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"Top Tips" for TV and Radio Publicity

Stafford "Doc" Williamson, Guest Author

So, you want to get on radio, or television shows to publicize your latest book, video, song, or hot new "rope-on-a-string" invention. Okay, I've learned a few things over the years, and having had a little success recently in hitting some top national shows with a very modest publicity budget (money well spent on ads in Steve Harrison's the Radio and Television Interview Report publicity magazine), let me share with you a few tips and insights. You may have to adapt them to your particular product, personality or situation, but I trust that you will find some of this useful.

Broadcasters have, for the past half century and more, relied upon statistics to set their advertising rates. Unlike the internet, where your server can literally count every "hit" (request) from every visitor, there is no direct way to measure every viewer/listener to a radio or television show, so they have resorted to that "black art" called statistics.

Three times a year in North America a few select companies that specialize in this, survey the public about their viewing and listening habits. These are called the "ratings periods", sometimes known as "heart attack season" in the entertainment industry, as well as "musical chairs" since so many jobs end up depending on the outcome of the ratings.

These rating periods generally correspond to the traditional landmarks in the television broadcasting "season" and are November, February and May. A period of lesser importance because of the shifting and staggering of start times of new programs in the fall is the September Sweeps.

Too many shows with many millions of dollars, potentially even billions of dollars, at stake were prematurely falling victim to transitory factors like what big news stories might be happening on any given Tuesday or Thursday before loyal viewing patterns were established, so the networks and their program suppliers reduced their do or die decisions based on early audience statistics that used to be crucial to programming decisions following the September measurements. The "important" ones are still November, February and May.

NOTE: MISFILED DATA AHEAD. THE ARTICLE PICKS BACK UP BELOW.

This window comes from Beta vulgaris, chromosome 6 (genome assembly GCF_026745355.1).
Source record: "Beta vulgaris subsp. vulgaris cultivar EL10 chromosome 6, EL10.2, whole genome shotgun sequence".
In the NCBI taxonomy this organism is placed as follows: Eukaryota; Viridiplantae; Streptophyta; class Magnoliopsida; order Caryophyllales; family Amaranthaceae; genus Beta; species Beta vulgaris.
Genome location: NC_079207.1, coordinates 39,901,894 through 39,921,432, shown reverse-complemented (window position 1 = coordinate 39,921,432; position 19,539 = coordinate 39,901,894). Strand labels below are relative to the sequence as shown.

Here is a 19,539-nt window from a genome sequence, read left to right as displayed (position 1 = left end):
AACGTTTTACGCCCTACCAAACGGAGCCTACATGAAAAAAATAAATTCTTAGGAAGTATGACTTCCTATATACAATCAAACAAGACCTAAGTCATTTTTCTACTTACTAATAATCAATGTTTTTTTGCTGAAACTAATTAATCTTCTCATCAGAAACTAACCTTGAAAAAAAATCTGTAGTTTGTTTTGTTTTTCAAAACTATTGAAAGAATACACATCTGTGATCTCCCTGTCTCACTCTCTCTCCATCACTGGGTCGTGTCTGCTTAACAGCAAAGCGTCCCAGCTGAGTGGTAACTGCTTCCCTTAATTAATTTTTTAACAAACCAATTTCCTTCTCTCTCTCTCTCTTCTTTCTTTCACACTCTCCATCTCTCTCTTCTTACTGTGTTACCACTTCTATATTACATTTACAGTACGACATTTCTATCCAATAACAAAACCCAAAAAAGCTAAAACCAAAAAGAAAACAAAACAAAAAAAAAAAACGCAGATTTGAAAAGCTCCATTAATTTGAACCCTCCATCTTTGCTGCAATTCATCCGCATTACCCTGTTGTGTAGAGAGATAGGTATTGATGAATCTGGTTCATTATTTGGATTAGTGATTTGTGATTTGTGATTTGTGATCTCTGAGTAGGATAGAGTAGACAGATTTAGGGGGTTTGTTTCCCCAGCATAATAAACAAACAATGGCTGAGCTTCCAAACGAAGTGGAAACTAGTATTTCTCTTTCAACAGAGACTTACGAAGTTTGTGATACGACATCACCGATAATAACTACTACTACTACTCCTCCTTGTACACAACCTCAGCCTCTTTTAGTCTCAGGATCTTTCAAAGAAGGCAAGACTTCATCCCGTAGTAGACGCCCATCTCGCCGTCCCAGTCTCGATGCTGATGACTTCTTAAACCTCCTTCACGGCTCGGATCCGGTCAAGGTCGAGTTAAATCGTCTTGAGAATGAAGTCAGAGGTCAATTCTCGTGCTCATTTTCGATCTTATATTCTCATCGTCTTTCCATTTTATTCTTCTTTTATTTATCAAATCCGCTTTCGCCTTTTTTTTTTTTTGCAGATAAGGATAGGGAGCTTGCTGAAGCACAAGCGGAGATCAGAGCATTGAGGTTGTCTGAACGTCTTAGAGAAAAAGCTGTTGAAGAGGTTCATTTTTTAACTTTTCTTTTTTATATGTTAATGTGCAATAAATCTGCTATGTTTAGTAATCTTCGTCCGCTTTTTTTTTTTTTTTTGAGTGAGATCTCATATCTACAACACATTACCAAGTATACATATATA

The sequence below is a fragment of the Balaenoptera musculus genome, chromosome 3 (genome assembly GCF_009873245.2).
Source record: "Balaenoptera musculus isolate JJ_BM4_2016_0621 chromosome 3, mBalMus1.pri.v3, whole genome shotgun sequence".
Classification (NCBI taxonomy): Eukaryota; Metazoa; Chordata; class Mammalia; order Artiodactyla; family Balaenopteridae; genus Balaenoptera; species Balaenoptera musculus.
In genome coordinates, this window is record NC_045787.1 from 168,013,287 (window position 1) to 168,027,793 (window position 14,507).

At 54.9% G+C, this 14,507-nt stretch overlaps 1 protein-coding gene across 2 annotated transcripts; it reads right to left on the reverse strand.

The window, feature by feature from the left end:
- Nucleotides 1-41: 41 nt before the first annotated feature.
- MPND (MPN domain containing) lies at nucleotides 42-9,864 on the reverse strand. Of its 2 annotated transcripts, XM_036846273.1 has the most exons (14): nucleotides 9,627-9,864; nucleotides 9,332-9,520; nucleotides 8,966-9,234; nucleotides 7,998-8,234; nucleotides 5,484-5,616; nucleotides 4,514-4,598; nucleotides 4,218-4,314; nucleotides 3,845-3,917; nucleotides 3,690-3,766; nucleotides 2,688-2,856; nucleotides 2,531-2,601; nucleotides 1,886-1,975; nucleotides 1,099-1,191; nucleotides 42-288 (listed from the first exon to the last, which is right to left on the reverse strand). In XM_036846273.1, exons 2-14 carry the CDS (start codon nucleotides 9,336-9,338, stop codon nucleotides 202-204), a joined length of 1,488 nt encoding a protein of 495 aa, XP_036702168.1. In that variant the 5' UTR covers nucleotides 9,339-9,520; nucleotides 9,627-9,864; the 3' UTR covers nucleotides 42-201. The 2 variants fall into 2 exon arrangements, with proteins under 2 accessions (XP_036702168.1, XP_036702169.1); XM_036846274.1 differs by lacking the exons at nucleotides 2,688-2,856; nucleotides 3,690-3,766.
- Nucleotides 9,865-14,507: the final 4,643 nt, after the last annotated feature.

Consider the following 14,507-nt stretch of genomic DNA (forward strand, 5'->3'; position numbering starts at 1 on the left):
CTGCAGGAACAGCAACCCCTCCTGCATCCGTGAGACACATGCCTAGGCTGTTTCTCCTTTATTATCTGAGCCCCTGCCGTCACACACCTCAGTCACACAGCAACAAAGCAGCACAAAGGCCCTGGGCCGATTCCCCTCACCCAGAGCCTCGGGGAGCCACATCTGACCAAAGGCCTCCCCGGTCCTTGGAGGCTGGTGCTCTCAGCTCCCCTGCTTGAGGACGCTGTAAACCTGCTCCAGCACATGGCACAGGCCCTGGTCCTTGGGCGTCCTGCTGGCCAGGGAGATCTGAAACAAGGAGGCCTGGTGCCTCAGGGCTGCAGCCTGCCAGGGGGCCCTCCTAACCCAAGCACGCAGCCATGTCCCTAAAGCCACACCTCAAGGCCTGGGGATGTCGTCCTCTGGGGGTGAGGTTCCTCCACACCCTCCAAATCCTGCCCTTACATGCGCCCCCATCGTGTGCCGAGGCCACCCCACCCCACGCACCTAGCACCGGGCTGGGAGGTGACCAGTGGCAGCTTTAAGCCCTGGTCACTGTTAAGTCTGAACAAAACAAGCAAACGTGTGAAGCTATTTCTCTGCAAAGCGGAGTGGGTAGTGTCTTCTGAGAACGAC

The characteristics of these sweeps are slightly different. The term "sweeps" is short for "sweepstakes", which should give you some idea of how random the outcomes appear to at least some observers. November and February Sweeps tend to get peppered with special programming.

Thanksgiving Day parades, Sports playoffs (and Superbowl), and spectacular or epic movies and mini-series. May, in contrast, tends to be "season finale season" as annual program cycles come to an end, and try to offer cliffhanger plots or some other devices to pique interest in the shows that one will have to eagerly await until the series returns in the fall.

All of which may seem like it has very little to do with getting publicity at those times. Actually this is an important clue as to how to go about seeking publicity at those times, or even, why to avoid competing head-to-head with others who might be willing to do battle with the heavyweights, when you are not quite ready for that level of competition.